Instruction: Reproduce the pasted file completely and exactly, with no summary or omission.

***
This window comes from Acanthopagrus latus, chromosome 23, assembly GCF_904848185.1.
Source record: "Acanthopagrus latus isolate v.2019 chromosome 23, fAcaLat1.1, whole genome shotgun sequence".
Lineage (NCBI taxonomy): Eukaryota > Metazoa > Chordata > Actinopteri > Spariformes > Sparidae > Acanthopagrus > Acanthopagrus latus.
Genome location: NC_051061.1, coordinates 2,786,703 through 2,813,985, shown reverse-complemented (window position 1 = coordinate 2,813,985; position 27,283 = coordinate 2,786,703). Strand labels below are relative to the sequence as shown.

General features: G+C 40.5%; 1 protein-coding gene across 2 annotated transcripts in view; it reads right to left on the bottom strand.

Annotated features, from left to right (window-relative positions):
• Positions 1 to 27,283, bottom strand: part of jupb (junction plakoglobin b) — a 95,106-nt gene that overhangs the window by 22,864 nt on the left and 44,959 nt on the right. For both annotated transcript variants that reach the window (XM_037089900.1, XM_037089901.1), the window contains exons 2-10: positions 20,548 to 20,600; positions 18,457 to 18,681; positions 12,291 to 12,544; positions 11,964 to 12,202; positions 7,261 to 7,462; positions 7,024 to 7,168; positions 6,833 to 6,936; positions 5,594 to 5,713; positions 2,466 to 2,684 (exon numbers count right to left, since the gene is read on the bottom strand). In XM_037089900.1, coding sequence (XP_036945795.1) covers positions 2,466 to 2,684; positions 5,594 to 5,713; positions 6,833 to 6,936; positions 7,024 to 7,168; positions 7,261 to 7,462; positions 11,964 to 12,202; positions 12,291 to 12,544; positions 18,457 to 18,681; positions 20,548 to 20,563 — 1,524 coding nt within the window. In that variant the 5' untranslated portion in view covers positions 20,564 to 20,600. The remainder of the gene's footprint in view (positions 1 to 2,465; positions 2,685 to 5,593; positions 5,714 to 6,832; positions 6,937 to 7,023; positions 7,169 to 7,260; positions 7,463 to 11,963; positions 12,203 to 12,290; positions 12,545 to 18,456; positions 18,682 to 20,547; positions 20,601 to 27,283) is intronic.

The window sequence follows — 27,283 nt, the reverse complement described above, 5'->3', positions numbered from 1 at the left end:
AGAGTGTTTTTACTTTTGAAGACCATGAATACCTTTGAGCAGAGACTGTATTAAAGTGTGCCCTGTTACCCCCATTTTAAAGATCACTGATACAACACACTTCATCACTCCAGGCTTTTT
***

This window comes from Acanthopagrus latus, chromosome 23, assembly GCF_904848185.1.
Source record: "Acanthopagrus latus isolate v.2019 chromosome 23, fAcaLat1.1, whole genome shotgun sequence".
Lineage (NCBI taxonomy): Eukaryota > Metazoa > Chordata > Actinopteri > Spariformes > Sparidae > Acanthopagrus > Acanthopagrus latus.
Genome location: NC_051061.1, coordinates 2,786,703 through 2,813,985, shown reverse-complemented (window position 1 = coordinate 2,813,985; position 27,283 = coordinate 2,786,703). Strand labels below are relative to the sequence as shown.

General features: G+C 40.5%; 1 protein-coding gene across 2 annotated transcripts in view; it reads right to left on the bottom strand.

Annotated features, from left to right (window-relative positions):
• Positions 1 to 27,283, bottom strand: part of jupb (junction plakoglobin b) — a 95,106-nt gene that overhangs the window by 22,864 nt on the left and 44,959 nt on the right. For both annotated transcript variants that reach the window (XM_037089900.1, XM_037089901.1), the window contains exons 2-10: positions 20,548 to 20,600; positions 18,457 to 18,681; positions 12,291 to 12,544; positions 11,964 to 12,202; positions 7,261 to 7,462; positions 7,024 to 7,168; positions 6,833 to 6,936; positions 5,594 to 5,713; positions 2,466 to 2,684 (exon numbers count right to left, since the gene is read on the bottom strand). In XM_037089900.1, coding sequence (XP_036945795.1) covers positions 2,466 to 2,684; positions 5,594 to 5,713; positions 6,833 to 6,936; positions 7,024 to 7,168; positions 7,261 to 7,462; positions 11,964 to 12,202; positions 12,291 to 12,544; positions 18,457 to 18,681; positions 20,548 to 20,563 — 1,524 coding nt within the window. In that variant the 5' untranslated portion in view covers positions 20,564 to 20,600. The remainder of the gene's footprint in view (positions 1 to 2,465; positions 2,685 to 5,593; positions 5,714 to 6,832; positions 6,937 to 7,023; positions 7,169 to 7,260; positions 7,463 to 11,963; positions 12,203 to 12,290; positions 12,545 to 18,456; positions 18,682 to 20,547; positions 20,601 to 27,283) is intronic.

The window sequence follows — 27,283 nt, the reverse complement described above, 5'->3', positions numbered from 1 at the left end:
AGAGTGTTTTTACTTTTGAAGACCATGAATACCTTTGAGCAGAGACTGTATTAAAGTGTGCCCTGTTACCCCCATTTTAAAGATCACTGATACAACACACTTCATCACTCCAGGCTTTTT